The Libertine, Theatre Royal Haymarket, review: ‘Dominic Cooper is skillful and brooding’

PUBLISHED: 12:00 07 October 2016 | UPDATED: 09:56 10 October 2016

Dominic Cooper in The Libertine, Picture: Alastair Muir

Dominic Cooper in The Libertine, Picture: Alastair Muir

Archant

Dominic Cooper follows in the footsteps of John Malkovich and Johnny Depp as our anti-hero, insisting in his prologue he has no regard for being liked.

Lizzie Roper and Ophelia Lovibond in The Libertine. Picture: Alastair MuirLizzie Roper and Ophelia Lovibond in The Libertine. Picture: Alastair Muir

John Wilmot, Second Earl of Rochester and notorious playboy in King Charles II’s Restoration Court, certainly had a good time.

Or did he? While Rochester, is still regarded as a highly accomplished English poet, it’s the tension between the insatiable desire for excess versus the sobering dictates of the soul - of the gulf between art and life - that animate this revival of Stephen Jeffreys’ The Libertine, first staged at the Royal Court. But where the libertines are dressed to impress in Terry Johnson’s vividly realized production, the play is a little more threadbare.

The set designed by Tim Shortall is gloriously ornate: chandeliers dominate and a gigantic canvas holds projections that alternate between semi-clad beauties to paintings of the Playhouse Theatre – the location where Rochester meets love-of-his-life, actress Elizabeth Barry (a misguidedly cool performance from Ophelia Lovibond).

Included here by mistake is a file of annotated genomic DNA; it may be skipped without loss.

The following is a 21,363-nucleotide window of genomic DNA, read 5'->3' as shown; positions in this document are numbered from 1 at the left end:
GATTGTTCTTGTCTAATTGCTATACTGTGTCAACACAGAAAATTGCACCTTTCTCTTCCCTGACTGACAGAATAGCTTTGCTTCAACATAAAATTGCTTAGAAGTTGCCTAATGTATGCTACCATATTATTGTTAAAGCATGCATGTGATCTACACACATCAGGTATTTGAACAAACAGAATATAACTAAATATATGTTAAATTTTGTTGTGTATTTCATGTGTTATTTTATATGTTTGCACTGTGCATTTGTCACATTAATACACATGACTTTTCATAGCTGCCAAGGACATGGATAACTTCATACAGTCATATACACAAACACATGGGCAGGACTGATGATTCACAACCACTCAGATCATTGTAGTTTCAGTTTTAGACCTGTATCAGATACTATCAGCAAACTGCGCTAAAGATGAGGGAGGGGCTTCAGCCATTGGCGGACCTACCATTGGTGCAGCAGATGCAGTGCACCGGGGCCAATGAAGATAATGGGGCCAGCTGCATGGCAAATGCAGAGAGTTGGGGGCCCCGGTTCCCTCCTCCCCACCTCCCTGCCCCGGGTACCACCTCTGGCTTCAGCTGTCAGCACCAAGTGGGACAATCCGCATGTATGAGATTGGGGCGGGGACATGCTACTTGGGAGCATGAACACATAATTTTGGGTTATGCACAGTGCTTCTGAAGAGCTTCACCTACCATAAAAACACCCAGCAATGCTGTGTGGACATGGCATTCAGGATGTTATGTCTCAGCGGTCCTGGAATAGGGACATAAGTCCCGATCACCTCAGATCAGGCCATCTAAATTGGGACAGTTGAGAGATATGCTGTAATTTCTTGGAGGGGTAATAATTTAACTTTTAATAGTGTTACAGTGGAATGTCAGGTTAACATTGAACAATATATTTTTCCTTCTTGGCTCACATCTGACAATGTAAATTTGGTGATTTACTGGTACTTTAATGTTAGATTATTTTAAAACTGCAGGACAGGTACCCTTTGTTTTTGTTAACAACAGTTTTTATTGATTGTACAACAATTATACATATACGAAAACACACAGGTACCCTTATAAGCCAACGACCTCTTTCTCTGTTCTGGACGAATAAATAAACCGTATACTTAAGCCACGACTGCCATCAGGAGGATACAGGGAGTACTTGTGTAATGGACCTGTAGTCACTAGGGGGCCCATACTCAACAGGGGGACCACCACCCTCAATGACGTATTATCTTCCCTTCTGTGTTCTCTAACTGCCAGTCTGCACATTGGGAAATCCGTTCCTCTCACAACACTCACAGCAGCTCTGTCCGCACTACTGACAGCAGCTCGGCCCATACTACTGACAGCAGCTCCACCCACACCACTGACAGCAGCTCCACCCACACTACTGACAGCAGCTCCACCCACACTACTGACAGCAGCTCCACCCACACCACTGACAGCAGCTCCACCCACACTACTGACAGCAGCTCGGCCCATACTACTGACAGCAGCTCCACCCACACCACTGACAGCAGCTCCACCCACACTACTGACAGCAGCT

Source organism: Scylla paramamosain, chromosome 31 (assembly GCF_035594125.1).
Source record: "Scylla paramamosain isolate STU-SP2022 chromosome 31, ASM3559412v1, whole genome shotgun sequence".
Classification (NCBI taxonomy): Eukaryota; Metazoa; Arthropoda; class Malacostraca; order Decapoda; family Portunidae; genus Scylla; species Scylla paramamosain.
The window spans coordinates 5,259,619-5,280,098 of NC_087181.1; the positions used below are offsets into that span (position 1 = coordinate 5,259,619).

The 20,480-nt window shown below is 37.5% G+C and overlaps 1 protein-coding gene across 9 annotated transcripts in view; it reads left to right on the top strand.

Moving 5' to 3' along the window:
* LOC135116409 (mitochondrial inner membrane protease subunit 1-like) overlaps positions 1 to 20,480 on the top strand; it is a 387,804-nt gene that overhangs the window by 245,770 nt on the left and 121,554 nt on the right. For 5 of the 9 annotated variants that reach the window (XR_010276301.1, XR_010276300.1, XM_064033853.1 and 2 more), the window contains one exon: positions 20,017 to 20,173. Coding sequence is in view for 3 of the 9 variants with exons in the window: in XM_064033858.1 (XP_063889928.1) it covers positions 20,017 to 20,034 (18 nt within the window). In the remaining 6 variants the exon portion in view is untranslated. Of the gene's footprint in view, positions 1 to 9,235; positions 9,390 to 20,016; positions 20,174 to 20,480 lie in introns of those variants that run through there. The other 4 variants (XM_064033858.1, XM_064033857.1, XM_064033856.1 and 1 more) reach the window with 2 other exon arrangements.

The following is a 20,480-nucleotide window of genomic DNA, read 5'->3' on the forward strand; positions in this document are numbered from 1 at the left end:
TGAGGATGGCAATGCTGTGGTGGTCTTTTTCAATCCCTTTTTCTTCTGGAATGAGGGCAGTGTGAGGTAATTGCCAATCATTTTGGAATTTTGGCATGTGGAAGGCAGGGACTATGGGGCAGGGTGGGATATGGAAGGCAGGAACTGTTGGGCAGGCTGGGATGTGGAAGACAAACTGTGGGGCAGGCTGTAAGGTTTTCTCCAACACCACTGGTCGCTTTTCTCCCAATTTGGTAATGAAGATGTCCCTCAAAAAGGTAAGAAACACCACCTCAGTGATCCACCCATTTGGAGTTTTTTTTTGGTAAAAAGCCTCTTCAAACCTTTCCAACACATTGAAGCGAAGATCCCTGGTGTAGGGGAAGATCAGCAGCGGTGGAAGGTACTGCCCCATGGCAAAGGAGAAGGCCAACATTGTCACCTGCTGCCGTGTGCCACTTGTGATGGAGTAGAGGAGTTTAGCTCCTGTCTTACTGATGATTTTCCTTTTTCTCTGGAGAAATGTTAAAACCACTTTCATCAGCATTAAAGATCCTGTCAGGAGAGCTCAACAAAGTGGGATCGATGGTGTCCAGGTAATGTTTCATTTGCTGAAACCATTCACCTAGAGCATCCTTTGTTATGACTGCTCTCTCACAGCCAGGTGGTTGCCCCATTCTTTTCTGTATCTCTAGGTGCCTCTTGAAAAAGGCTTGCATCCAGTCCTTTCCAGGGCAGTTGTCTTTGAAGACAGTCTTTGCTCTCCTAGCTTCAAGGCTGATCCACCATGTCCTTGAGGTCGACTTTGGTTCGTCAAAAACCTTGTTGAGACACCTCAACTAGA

Dominic Cooper follows in the footsteps of John Malkovich and Johnny Depp as our anti-hero, insisting in his prologue he has no regard for being liked. But Cooper skillfully takes us on the journey of Rochester’s spiritual awakening with a brooding inwardness that works well set against the carapace of excess.

He’s given excellent support from Alice Bailey Johnson as Elizabeth Malet, his country wife, who articulates years of internalized disappointment with every precise intonation, rendering her character strikingly modern. There is a scene where the libertines attempt to buy their way out of a violent brothel brawl that foreshadows the pub attack from Laura Wade’s Bullingdon boys in ‘Posh.’ And yet it’s all not enough to make this play feel as relevant as it could given our growing demand for instant gratification fed through social media. Jeffreys’ script is elegant and artful but Rochester’s self-loathing is under-explored. Still, the spectacle and ribald comedy are a delight.

Rating: 3/5 stars

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